Rick Joyner, a highly respected charismatic leader who joined with Peter Wagner, Bill Johnson, John Arnott and Che Ahn in commissioning Todd Bentley at Lakeland in June (but for some reason was omitted from some of the lists of those involved), gives a different take on Todd’s marriage problems in the second half of this article, dated 17th August. I presume that he has Todd’s permission to write what he writes.
Many people have been alleging that Todd left his wife for another woman, and calling this “adultery”. The official statements have only said that they have separated, with nothing said about who initiated this, and that Todd “has entered into an unhealthy relationship on an emotional level with a female member of his staff”.
But according to Rick it was Todd’s wife who initiated the separation:
I still do not know all of the details of his separation, but I did ask him if there had been any immorality on his part, or if he had affections for someone else that was causing this. He assured me that he had never committed adultery, and that there was no “other woman” that caused his separation. Some of his leaders who I talked to also confirmed that Todd had not been in any immoral relationship, though they were all grieving over Todd’s marital problems.
The problems Todd and his wife have had getting along have been public knowledge for several years. I don’t know enough of the details to blame anyone, but I know Todd quite well, and being married to him has got to be like being hand-cuffed to a hurricane. …
When I was in Lakeland a few months ago, I was told that Todd had been making a real effort to patch things up and heal their relationship, but in June she had left and refused any contact. Todd has now lost hope that it will be worked out, especially now that she has made it clear that she will not even see him. Todd is obviously frustrated and just wants to resolve this situation that has been so hard for so long. …
When God got a divorce, was it His fault? Of course not! He was the most perfect Husband there could ever be, but He had a wayward wife that He finally gave up on.
Now I accept that there is some tension between these different accounts, but agreement on the basic facts. Presumably the “immoral relationship” denied is one involving physical adultery, and so distinguished from “an unhealthy relationship on an emotional level”. Without wanting to justify Todd, for a man who has been deserted by his wife to find emotional solace with another woman, while unhealthy, is a rather different matter from a man deserting his wife for the other woman. It is certainly not “adultery”. I note that Rick’s words are carefully chosen to show that Todd is not denying a non-adulterous relationship with another woman after the separation.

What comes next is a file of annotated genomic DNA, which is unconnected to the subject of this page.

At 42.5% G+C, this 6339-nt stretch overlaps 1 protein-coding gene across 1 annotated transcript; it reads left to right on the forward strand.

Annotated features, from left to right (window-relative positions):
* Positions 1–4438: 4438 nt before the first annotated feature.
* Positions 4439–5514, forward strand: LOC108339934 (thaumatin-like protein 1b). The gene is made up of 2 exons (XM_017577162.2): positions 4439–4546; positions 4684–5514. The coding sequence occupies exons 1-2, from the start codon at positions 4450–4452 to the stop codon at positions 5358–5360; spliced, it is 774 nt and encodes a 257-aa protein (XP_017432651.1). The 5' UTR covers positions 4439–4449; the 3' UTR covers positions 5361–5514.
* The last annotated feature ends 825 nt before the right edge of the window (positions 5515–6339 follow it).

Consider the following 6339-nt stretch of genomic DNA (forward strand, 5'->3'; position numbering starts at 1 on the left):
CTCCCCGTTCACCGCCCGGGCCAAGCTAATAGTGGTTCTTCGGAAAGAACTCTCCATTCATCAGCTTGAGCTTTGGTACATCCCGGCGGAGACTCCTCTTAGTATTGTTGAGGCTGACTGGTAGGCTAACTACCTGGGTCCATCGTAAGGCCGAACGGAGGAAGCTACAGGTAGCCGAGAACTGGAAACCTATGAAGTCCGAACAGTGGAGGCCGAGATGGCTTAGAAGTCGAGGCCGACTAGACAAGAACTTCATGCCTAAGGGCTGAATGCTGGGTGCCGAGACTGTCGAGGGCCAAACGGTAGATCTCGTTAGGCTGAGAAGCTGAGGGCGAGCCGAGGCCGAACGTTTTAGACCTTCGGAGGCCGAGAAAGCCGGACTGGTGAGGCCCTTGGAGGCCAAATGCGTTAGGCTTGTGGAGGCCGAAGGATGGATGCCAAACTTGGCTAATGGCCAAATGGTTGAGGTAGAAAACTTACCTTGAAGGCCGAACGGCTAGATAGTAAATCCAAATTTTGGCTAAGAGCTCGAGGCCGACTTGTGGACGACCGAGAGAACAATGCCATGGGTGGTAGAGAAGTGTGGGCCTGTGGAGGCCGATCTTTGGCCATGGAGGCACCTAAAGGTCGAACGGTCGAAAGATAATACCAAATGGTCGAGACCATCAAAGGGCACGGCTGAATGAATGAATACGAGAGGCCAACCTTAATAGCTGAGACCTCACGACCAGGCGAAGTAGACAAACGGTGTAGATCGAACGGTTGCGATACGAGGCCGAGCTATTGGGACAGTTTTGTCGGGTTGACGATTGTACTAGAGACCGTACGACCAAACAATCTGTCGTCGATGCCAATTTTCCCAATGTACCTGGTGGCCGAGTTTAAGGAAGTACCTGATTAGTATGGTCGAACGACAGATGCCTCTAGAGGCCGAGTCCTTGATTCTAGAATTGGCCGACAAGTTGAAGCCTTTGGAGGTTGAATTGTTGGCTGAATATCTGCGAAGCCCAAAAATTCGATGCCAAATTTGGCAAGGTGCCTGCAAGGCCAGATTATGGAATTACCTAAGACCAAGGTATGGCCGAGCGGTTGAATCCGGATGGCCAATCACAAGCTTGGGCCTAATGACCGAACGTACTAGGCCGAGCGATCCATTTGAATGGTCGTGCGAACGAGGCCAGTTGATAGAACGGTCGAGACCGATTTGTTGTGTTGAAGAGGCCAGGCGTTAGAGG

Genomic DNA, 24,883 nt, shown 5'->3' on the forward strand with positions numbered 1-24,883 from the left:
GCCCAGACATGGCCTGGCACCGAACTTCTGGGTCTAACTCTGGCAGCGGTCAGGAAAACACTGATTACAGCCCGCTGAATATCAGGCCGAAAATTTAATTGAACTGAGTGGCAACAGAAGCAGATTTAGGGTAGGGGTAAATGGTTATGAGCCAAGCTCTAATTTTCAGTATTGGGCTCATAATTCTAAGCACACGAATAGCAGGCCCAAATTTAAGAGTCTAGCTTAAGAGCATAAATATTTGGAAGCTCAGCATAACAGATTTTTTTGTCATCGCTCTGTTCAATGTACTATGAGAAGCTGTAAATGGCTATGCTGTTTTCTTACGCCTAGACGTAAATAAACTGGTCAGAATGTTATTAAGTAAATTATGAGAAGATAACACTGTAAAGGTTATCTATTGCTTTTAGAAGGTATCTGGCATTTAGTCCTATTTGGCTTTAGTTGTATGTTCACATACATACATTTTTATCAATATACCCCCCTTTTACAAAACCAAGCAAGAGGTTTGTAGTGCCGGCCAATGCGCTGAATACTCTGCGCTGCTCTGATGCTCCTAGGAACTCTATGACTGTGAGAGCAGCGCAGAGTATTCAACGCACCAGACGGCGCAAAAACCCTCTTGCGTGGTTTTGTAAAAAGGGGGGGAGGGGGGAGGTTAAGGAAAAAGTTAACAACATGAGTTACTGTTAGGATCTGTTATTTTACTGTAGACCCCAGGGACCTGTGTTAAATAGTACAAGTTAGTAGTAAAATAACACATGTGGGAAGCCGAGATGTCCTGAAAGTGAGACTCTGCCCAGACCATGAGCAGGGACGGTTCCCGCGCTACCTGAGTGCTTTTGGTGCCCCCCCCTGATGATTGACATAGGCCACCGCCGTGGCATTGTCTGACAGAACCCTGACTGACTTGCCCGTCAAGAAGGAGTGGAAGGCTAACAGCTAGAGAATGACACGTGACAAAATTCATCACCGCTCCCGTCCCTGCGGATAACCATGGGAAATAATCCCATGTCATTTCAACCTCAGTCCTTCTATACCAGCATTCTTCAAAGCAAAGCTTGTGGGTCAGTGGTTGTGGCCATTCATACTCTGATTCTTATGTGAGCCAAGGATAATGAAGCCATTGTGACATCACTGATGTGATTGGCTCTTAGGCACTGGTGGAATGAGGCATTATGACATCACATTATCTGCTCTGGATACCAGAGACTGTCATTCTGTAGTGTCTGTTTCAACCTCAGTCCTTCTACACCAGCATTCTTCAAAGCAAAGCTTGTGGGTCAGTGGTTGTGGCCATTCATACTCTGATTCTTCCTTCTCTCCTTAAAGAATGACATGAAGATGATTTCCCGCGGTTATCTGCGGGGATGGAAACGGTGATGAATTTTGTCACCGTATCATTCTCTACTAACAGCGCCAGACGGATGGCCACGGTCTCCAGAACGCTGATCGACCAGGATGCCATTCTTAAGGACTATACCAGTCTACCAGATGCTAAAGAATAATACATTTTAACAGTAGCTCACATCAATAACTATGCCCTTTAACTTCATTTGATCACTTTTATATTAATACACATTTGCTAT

We don’t know what stresses led Shonnah to leave Todd, but “being hand-cuffed to a hurricane” through the daily meetings at Lakeland may be too much for any woman to take, so we should not blame her either.
Perhaps, and I am speculating here, we can now guess the real reason for Todd leaving Lakeland in July and then returning rather quickly: he could have been trying to mend his relationship with Shonnah by returning home, and found himself rebuffed.
So where should we go from here? Rick is more upbeat about Todd being restored to ministry that John Arnott, perhaps because he seems to have a closer personal relationship with Todd. He writes (his own emphasis):
The world will never believe our gospel of redemption and restoration until we learn to redeem and restore. Let’s take a worst case scenario here and say that Todd was guilty of terrible things and is the one at fault in the separation—what should our response be? We are told in Galatians 6:1:
Brethren, even if a man is caught in any trespass, you who are spiritual, restore such a one in a spirit of gentleness; each one looking to yourself, lest you too be tempted.
So, if anyone has been “caught in any trespass,” those who are “spiritual” must restore them. Those who are truly spiritual approach every situation with that goal—redemption and restoration. This is more than just forgiving them—it is getting them back to the place they were. The next verse says, “Bear one another’s burdens, and thus fulfill the law of Christ” (Galatians 6:2). …
This is a real opportunity for the church to show some maturity and Christian love. This does not mean compromise, but it does mean addressing this situation in an almost opposite way that we have tended to do in the past. We will all reap what we sow, and if we want to reap grace, we must learn to sow grace every chance we get. If we want to receive mercy, we need to learn to sow mercy every chance we get. Here’s a good chance!